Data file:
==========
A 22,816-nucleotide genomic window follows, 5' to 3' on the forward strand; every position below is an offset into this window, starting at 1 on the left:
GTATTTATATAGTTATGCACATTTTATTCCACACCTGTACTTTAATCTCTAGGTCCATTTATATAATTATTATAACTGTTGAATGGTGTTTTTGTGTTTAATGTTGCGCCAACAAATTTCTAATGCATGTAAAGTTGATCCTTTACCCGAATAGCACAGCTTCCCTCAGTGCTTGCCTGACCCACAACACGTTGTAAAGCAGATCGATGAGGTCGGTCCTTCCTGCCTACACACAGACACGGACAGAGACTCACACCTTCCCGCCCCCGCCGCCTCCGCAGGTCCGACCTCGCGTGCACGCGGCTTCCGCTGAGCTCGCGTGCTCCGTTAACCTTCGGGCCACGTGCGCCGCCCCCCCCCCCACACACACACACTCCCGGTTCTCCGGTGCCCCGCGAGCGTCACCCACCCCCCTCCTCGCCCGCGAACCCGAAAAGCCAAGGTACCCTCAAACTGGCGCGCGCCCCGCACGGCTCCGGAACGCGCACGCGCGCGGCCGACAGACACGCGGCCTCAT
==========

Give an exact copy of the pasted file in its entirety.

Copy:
A 22,816-nucleotide genomic window follows, 5' to 3' on the forward strand; every position below is an offset into this window, starting at 1 on the left:
GTATTTATATAGTTATGCACATTTTATTCCACACCTGTACTTTAATCTCTAGGTCCATTTATATAATTATTATAACTGTTGAATGGTGTTTTTGTGTTTAATGTTGCGCCAACAAATTTCTAATGCATGTAAAGTTGATCCTTTACCCGAATAGCACAGCTTCCCTCAGTGCTTGCCTGACCCACAACACGTTGTAAAGCAGATCGATGAGGTCGGTCCTTCCTGCCTACACACAGACACGGACAGAGACTCACACCTTCCCGCCCCCGCCGCCTCCGCAGGTCCGACCTCGCGTGCACGCGGCTTCCGCTGAGCTCGCGTGCTCCGTTAACCTTCGGGCCACGTGCGCCGCCCCCCCCCCCACACACACACACTCCCGGTTCTCCGGTGCCCCGCGAGCGTCACCCACCCCCCTCCTCGCCCGCGAACCCGAAAAGCCAAGGTACCCTCAAACTGGCGCGCGCCCCGCACGGCTCCGGAACGCGCACGCGCGCGGCCGACAGACACGCGGCCTCAT